The LHMP allows public safety officials and city staff, elected officials, and members of the public understand the threats from natural and human-caused hazards in our community. The plan also recommends specific actions to proactively decrease these threats before disasters occur.
Why have an LHMP?
Usually, after a disaster occurs, communities take steps to recover from the emergency and rebuild. A LHMP is a way for the City to become more prepared in advance of these disasters, so when they do occur, less damage occurs and recovery is easier. Our community can use LHMP strategies to reduce instances of property damage, injury, and loss of life from disasters. Besides protecting public health and safety, this approach can save money. Studies estimate that every dollar spent on mitigation saves an average of four dollars on response and recovery costs. An LHMP can also help to strengthen the mission of public safety officers, such as police and fire department staff, providing them with clear roles and responsibilities to build a safer community.
Besides helping to protect Fullerton, our LHMP will make the City eligible for grants from the Federal Emergency Management Agency (FEMA) that can be used to further improve safety and preparedness in the community. Having an adopted LHMP can also make Fullerton eligible to receive more financial assistance from the State when disasters do occur.
What is in our LHMP?
The City of Fullerton LHMP includes four main sections:
A summary of the natural and human-caused hazards that pose a risk to our community. This will include descriptions of past disaster events and the chances of these disasters occurring in the future.
An assessment of the threat to Fullerton, which will describe how our community is vulnerable to future disasters. The plan will look at the threat to important buildings and infrastructure, such as police and fire stations, hospitals, roads, and utility lines. It will also look at the threat to community members, particularly disadvantaged persons.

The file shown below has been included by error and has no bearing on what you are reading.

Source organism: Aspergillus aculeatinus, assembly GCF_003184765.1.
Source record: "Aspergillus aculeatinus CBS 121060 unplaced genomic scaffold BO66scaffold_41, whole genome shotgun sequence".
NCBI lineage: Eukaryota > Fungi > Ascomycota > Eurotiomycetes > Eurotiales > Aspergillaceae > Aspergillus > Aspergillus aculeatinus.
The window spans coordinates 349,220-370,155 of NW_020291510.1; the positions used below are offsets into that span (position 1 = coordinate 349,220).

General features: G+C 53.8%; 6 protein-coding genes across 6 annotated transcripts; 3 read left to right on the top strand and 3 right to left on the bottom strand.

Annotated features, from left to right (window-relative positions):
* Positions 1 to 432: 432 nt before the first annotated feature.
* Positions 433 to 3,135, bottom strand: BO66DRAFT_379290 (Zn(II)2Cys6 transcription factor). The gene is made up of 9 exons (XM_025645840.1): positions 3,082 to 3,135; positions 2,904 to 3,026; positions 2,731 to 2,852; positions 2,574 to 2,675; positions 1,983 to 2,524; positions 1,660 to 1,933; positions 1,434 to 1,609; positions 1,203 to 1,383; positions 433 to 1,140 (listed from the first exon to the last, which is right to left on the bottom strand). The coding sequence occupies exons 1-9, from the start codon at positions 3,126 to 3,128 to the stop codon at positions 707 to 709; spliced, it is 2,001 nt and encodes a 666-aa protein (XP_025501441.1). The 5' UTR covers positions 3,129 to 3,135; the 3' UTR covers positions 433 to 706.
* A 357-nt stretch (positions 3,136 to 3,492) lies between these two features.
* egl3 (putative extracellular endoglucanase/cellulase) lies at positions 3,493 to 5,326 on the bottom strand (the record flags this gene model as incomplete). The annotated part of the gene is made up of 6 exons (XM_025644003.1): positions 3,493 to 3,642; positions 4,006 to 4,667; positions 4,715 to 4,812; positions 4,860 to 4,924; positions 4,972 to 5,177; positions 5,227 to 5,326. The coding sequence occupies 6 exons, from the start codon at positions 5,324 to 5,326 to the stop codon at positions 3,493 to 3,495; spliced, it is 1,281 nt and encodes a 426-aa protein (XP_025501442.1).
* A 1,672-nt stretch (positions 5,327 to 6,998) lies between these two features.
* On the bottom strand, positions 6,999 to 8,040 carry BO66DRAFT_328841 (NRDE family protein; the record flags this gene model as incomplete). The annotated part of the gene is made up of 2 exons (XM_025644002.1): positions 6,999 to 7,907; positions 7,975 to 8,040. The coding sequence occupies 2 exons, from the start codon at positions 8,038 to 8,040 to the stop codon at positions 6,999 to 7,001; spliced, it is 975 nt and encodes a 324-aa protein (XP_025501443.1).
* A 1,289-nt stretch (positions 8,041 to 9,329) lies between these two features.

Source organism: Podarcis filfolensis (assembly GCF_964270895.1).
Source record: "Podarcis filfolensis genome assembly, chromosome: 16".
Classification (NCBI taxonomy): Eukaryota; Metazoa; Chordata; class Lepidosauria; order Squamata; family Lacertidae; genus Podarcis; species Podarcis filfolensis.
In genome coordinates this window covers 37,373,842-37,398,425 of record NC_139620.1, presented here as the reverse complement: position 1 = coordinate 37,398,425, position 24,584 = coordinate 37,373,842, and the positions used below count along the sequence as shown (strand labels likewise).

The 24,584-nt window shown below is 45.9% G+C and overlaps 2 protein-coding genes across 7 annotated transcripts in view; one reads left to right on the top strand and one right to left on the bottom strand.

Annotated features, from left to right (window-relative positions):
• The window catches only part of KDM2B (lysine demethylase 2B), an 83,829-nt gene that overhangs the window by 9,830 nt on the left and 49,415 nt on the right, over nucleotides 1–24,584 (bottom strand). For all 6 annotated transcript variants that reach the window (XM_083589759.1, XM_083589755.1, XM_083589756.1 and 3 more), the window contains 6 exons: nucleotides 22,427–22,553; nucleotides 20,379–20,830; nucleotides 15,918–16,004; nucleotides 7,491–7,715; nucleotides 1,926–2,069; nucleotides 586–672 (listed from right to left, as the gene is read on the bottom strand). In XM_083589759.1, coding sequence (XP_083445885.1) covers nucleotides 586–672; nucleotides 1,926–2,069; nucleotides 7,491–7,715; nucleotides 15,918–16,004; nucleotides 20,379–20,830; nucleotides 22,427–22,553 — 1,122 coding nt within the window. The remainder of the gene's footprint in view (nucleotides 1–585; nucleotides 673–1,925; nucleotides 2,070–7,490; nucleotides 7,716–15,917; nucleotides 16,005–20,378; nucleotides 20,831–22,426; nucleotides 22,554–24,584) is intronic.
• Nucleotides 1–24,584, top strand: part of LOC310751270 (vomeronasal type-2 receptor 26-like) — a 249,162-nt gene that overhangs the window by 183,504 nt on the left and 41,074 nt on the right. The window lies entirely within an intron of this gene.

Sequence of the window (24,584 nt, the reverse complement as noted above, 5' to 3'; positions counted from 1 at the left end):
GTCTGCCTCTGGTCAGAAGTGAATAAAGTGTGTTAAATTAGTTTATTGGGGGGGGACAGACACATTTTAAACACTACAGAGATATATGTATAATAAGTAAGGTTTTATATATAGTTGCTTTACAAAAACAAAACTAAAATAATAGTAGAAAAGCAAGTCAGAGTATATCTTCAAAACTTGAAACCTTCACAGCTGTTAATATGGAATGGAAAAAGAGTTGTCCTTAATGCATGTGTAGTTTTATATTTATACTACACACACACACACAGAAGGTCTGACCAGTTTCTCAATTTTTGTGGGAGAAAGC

A hazard mitigation strategy, which will lay out specific policy recommendations for Fullerton to carry out over the next five years. These recommendations will help reduce the threat that our community faces from hazard events.
A section on maintaining the plan, which will help ensure that our LHMP is kept up-to-date. This will make it easier for us to continue to proactively protect ourselves, and will also keep the City eligible for additional funding.
What hazards will our LHMP help protect against?
The City plans include the following natural hazards in our LHMP:
Geologic Hazards (faulting seismicity, liquefaction/landslide)
Fire Hazards (urban and wildland)
Flooding and Dam Failure
Our LHMP also looks at how climate change may affect these hazards and may include other hazards that pose a threat to our community.
What can I do now to be better prepared for disasters?
Assemble an emergency kit for your home. In a disaster, you may have to rely on supplies in your emergency kit for at least three days. Be sure to include supplies for any pets and anyone in your home with special needs. Learn more at https://www.ready.gov/build-a-kit.
Have a disaster plan for your household, including how people should contact each other if a disaster occurs and where you should meet.
Learn about your neighbors and how to help them. In a disaster, emergency responders may not be able to reach your neighborhood for a while. Know if your neighbors have any special needs, and be sure to check on them as soon as you can.
Make sure your homeowner’s or renter’s insurance covers you from disasters such as earthquakes and floods. If these disasters occur, having good insurance coverage will help you recover easier.
Volunteer with an emergency response or community service organization that does work on disaster education and preparation.
Speak to your employer about creating a disaster recovery, workforce communication, and/or business continuity plan. If they already have one or more of these plans in place, make sure you and your co-workers know it.
Join the Fullerton Community Emergency Response Team, a group of volunteers trained by the Fullerton Fire Department to assist emergency responders during disasters. Training is free and offered at times throughout the year. Learn more at: Community Emergency Response Team (CERT) Program